Bus company says No to Shuttle for folkies
The Coast Mountain Bus Company has refused to run a shuttle for the Vancouver Folk Music Festival, which will attract 10,000 attendees per day from Friday to Sunday (July 18 to 20). Folk fest managing director Barbara Chirinos told the Straight she’s been lobbying for the service, which would take passengers from the SkyTrain station and parking lot at Vancouver Community College’s King Edward campus to Jericho Beach Park and back.
“The festival has always been known for its activities in sustainability, the environment, and ecology, and we know that we have a huge impact on the neighbours of West Point Grey with the onslaught of cars that come into the area,” she said. “It is bizarre [that Coast Mountain Bus refused].”¦It’s like the chicken and the egg. I can’t prove to them how much they’re going to have in ridership because there is no bus that returns to the East Side.”
At last year’s fest, just 17 percent rode the bus and 51 percent drove a vehicle (the rest walked, cycled, or were passengers), according to a survey commissioned by Chirinos.
Coast Mountain Bus Company spokesperson Derek Zabel pointed out that the #84 bus runs along 4th Avenue, right by the festival, to VCC. However, that bus stops running before 10 p.m. on Friday and Saturday, and by 8 p.m. Sunday. The folk fest’s evening concerts end well after 10 p.m. The #4 and #7, which run within a few blocks of the festival, offer about seven buses total from 10 p.m. to 11 p.m. At a capacity of 50 to 55 passengers each, that caps postconcert ridership at fewer than 400.
“With the #4 servicing that area, we feel we have service in that area that should be able to handle it,” Zabel told the Straight. “If extra is needed, it will be brought in. We will have transit supervisors monitoring that situation in the area.”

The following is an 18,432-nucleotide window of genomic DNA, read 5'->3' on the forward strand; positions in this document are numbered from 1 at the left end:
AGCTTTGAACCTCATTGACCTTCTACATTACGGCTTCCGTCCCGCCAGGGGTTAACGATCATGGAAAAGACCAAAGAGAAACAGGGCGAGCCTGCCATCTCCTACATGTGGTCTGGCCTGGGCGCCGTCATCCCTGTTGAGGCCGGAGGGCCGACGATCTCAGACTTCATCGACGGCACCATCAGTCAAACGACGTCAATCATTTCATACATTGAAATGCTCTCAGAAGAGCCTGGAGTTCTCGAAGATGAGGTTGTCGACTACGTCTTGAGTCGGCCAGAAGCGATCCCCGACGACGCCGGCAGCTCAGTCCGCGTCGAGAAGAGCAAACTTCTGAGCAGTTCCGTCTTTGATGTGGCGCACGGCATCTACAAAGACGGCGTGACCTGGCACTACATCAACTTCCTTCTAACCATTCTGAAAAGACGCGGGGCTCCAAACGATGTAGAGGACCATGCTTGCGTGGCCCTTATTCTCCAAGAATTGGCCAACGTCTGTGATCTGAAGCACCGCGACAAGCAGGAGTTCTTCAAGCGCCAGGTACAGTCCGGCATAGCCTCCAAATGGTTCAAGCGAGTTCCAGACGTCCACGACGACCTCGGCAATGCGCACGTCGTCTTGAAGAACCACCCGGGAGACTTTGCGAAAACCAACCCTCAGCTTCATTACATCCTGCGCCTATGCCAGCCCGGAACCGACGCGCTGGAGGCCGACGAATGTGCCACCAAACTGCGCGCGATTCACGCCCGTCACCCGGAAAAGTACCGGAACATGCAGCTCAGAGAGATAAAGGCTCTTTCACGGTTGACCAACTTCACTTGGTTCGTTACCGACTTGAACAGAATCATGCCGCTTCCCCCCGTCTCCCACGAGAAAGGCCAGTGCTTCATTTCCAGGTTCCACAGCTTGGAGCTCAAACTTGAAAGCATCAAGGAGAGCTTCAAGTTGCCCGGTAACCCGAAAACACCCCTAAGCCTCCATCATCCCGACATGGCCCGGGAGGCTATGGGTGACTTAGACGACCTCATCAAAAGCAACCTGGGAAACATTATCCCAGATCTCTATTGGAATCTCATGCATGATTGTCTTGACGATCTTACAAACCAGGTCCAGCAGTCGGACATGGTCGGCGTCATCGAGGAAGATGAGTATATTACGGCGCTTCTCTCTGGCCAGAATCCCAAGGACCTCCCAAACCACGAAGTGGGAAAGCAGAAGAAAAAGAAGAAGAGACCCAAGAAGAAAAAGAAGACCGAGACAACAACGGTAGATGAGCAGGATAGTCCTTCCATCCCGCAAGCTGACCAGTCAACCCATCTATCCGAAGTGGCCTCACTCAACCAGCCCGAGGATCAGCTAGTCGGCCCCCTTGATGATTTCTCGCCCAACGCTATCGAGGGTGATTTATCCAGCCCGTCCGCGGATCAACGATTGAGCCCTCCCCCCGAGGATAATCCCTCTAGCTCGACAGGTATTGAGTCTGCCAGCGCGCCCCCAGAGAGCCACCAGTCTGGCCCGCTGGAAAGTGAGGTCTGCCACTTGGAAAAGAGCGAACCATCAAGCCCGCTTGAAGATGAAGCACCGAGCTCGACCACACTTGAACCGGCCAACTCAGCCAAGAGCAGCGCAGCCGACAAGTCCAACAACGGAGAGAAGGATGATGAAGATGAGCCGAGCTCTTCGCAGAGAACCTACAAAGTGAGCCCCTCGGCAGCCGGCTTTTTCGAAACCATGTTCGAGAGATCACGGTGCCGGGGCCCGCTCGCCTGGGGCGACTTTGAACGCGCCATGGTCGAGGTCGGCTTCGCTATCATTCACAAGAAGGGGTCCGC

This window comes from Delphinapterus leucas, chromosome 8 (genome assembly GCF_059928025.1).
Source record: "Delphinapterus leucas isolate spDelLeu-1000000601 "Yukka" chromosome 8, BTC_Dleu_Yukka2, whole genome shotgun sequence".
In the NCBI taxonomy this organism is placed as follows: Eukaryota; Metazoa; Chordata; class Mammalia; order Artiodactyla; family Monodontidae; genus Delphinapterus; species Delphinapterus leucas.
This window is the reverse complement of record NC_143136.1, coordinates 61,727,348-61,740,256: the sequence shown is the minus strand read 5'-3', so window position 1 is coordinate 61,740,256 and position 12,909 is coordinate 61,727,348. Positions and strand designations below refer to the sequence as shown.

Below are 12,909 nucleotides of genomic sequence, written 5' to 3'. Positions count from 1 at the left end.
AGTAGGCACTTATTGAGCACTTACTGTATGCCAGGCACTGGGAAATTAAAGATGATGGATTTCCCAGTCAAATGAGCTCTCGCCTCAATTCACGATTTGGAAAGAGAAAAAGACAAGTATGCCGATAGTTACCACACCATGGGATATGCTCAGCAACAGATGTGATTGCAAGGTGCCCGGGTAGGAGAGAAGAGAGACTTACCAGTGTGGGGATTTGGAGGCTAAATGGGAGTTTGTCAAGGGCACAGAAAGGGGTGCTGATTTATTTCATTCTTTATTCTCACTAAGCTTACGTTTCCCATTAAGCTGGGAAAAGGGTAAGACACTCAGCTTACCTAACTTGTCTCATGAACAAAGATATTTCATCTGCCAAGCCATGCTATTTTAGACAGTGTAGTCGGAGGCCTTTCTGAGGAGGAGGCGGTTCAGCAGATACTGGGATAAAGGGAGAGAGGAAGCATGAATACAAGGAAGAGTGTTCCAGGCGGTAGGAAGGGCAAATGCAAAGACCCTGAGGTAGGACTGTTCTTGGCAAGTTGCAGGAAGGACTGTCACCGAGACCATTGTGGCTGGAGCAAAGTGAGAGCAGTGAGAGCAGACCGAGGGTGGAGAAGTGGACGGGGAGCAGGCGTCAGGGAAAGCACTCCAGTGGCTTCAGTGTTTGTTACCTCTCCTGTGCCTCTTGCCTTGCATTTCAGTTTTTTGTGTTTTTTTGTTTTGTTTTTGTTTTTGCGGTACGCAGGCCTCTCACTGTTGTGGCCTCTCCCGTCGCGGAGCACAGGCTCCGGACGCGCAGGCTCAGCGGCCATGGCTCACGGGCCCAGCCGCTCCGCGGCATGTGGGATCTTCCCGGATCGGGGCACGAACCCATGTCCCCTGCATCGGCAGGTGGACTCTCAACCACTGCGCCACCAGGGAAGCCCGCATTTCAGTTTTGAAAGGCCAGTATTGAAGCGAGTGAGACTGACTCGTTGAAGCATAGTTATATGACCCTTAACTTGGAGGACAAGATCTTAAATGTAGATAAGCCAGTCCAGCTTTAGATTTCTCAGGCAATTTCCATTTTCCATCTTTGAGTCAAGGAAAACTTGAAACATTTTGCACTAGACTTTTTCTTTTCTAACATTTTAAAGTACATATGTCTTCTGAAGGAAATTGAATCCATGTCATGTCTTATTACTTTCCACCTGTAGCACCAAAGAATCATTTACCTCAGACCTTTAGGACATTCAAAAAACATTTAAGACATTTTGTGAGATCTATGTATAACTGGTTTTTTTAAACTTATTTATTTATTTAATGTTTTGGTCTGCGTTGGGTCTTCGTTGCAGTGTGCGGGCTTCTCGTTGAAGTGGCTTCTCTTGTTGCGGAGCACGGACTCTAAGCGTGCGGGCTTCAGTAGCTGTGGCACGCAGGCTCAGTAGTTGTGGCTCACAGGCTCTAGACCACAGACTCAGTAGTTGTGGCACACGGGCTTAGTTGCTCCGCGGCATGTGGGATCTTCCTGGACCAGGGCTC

Zabel said that the PNE, with its extremely large crowds and long duration, merits shuttles, but the folk fest is a smaller event. He also said that the #4 is “accessible” for the first time in 2008, meaning it can accommodate two wheelchairs or two strollers.
Chirinos estimated that a dependable shuttle could attract 5,000 riders each morning and evening.
“I’m going to continue to fight for it,” she said. “It could possibly be expanded to other festivals in similar situations, like Bard on the Beach and the [Vancouver International] Children’s Festival, because travel and parking for patrons is really difficult.”
Jul 17, 2008 at 9:32am
Oh, come to Ladner and South Delta, we have four (yes four) wee shuttle buses that run empty all day, every day during the week. Surely, Translink could use these buses for the 'Folk Fest'. In fact, TransLink has scores of wee shuttle buses trundling here and there, with little or no passengers, certainly such an organization could spare a few to cater to the needs of people would would use a bus?
Guess not and another shining example of an outfit that, "could not plan for an outhouse, let alone understand its function."